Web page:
In A Corrupt Pilgrim’s Guide the first group of essays is gathered under the heading ‘Narrative Strategies’ and this is where we find ‘Plots, Pilgrimage and the Politics of Genre in Against the Day’ by Amy J Elias, author of Sublime Desire: History and Post-1960s Fiction (2001), where she describes a metahistorical romance based on the radical historiography associated with Foucault and White. In her contribution to Corrupt Pilgrim’s Guide she argues that pilgrimage becomes an alternative to both hero quest and picaresque, ‘a form of journey narrative with a chronotope appropriate for our own time’ (Elias 2011: 32). Pilgrimage, then, is a way of understanding the postmodern narrative. In keeping with Severs’ Introduction, Elias here focuses on character, noting that the quest requires some kind of character development, lacking here; and the picaresque, while ‘eschew[ing] depth of characterisation’ (30), borrows from both realism and romance without ever resolving that contradiction (32).

According to Elias in Sublime Desire the metahistorical romance comes in the final part of the twentieth century, a response of sorts to war, Holocaust and nuclear weapons. As such it resists any notion of Western progress, but it also rejects the modernist alternative of alienation. The historical sublime is that which cannot be represented, bringing into play deferral and allusion: any discussion of history will expose it as a narrative, which means there are always alternative versions, and alternatives to those alternatives (Elias 2001: 51ff). Further, in her contribution (‘History’) to The Cambridge Companion to Thomas Pynchon (eds Dalsgaard, Herman & McHale, 2012), Elias develops the concept of the sublime subjunctive as a way of describing the way the narrative is organised round the opposition of alternative, not to say conflicting, narratives (Elias 2012: 129).

To discuss the usefulness of these ideas I shall now briefly consider Pynchon’s writing of warfare in Against the Day. Elias (2011: 32) says that the pilgrimage is ‘directed to a shrine site’ and, by way of example, ‘Reef, Cyprian and Yashmeen travel from one secular, tourist “shrine” to another – Venice, the Riviera – until they arrive at the military-industrial complex’s true shrine of death in the Balkans’ (33). I cite this passage because, in my previous post on Pynchon criticism, I commented on the frequent use of tourism in Pynchon’s writing. Moreover, my ongoing explication of the novel has just come to the end of Chapter 64 and I have in mind the sections following Reef/Yashmeen’s separation from Cyprian (AtD 962ff). As Reef puts it to Cyprian just before they leave him: ‘Figure on heading west, through the mountains to the Adriatic coast. Any hot springs, hotel de luxes up that way you could recommend?’ (961). Their goal (the shrine their pilgrimage takes them towards) is whatever constitutes safety and, upon reaching Corfu, ‘the first thing they did was go to the Church of St. Spiridion, patron saint of the island, and light candles and offer thanks’ (972). A page later, surprised, Yashmeen finds her father, who says he has been waiting for them, knowing they would end up at Corfu (973). The point of course is that their journey has been unpredictable and inscrutable/unreadable, and yet, as Auberon Halfcourt explains it here, anything but.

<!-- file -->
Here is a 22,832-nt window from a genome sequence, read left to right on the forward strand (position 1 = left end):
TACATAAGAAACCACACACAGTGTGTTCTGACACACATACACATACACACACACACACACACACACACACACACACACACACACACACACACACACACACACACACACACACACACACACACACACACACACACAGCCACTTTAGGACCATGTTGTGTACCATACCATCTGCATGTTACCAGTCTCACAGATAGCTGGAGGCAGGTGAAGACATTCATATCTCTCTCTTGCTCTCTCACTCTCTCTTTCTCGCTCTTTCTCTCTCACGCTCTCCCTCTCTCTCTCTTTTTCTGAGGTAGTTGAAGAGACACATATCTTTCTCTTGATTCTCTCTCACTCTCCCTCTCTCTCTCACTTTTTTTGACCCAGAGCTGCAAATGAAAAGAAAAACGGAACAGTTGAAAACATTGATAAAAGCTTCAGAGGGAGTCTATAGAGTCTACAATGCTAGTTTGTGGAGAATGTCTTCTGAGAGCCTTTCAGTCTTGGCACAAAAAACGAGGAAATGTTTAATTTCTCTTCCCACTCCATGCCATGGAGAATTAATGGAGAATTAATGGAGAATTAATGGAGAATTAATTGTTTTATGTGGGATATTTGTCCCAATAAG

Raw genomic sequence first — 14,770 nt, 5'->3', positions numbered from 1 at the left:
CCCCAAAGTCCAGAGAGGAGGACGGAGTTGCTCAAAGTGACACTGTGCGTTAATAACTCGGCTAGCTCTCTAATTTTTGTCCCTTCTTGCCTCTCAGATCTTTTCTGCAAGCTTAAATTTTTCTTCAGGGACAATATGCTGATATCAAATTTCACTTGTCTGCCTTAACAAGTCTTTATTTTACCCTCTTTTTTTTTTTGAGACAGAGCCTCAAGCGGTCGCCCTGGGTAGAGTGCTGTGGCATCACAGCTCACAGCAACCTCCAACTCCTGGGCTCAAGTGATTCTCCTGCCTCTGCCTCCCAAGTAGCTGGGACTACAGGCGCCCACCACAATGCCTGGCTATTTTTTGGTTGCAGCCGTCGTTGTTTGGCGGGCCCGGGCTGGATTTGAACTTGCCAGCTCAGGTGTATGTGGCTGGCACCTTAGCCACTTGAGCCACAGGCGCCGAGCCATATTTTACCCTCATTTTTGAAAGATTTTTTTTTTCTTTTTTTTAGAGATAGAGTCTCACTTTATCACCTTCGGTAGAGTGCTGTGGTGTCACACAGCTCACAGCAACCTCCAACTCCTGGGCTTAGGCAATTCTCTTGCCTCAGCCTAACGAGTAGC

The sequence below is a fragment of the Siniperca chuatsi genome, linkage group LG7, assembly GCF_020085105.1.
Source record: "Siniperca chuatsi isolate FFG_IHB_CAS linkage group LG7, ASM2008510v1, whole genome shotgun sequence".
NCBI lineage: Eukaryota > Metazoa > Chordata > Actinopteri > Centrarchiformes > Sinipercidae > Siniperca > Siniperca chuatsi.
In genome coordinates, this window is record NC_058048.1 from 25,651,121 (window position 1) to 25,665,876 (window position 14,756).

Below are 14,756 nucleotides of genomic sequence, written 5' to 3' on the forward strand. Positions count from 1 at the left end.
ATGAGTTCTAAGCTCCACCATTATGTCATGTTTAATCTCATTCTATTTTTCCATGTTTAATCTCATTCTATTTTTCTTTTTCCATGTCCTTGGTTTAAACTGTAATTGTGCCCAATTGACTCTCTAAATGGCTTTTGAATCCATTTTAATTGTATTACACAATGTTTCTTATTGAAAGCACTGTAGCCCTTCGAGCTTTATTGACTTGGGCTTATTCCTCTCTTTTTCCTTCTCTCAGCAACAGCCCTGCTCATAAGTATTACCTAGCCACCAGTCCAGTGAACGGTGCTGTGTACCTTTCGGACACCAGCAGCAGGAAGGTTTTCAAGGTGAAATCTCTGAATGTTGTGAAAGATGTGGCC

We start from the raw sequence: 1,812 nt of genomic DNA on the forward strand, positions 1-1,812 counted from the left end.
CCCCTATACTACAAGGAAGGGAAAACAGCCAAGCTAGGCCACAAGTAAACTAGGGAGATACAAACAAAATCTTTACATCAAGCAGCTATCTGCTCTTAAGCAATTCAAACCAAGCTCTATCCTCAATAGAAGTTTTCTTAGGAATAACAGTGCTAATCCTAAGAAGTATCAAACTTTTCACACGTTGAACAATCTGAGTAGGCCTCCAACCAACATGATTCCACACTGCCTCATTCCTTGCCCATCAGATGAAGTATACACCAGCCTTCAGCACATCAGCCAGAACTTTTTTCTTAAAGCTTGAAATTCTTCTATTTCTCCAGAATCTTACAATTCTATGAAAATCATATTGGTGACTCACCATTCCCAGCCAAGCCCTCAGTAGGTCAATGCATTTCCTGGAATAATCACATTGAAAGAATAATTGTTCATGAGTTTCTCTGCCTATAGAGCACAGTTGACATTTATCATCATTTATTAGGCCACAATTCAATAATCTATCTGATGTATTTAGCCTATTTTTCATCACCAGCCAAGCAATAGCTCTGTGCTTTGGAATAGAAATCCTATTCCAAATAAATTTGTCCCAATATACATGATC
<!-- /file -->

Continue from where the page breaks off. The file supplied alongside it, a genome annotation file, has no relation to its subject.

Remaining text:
Further, we might consider the way the narrative has been organised. The characters we follow are always located in relation to the war, ie action that is always elsewhere, even if ‘[e]ach day brought them closer to the horizon of the unimaginable’ (964; although, on the one occasion when Reef’s personal safety might be said to be threatened, he is rescued by Ramiz and the narrative tells us it has something to do with the Chums of Chance, 969-970).

Most clearly, the writing brings representation into question by emphasising discourse. There is ‘a storm of fearful hearsay from gatherings at street corners and well-heads’ (963), the first reference here to the way the war is constructed through talk. A page later there is the aftermath of, ‘[a]ccording to rumor’, defeat for the Turks with evidence in the form of ‘Turkish soldiers either cut off from their units or in flight’; ‘Monastir was said to be a Serbian objective now’ (964). In the same section, there is the precarious nature of ‘collective dreams’ leading to ‘a popular, perhaps someday a national, delusion’ (964). Finally, ‘as if they were only out here on holiday’ (968, recalling Reef’s suggestion on 961 that this might be some kind of tourist jaunt), there are ‘postal cards illustrated with scenes of the War’; ‘[s]ome of the photographs showed terrible scenes of slaughter and mutilation, reproduced not in simple black and white but varying shades of green’ (968), as close as we come to that which cannot be represented.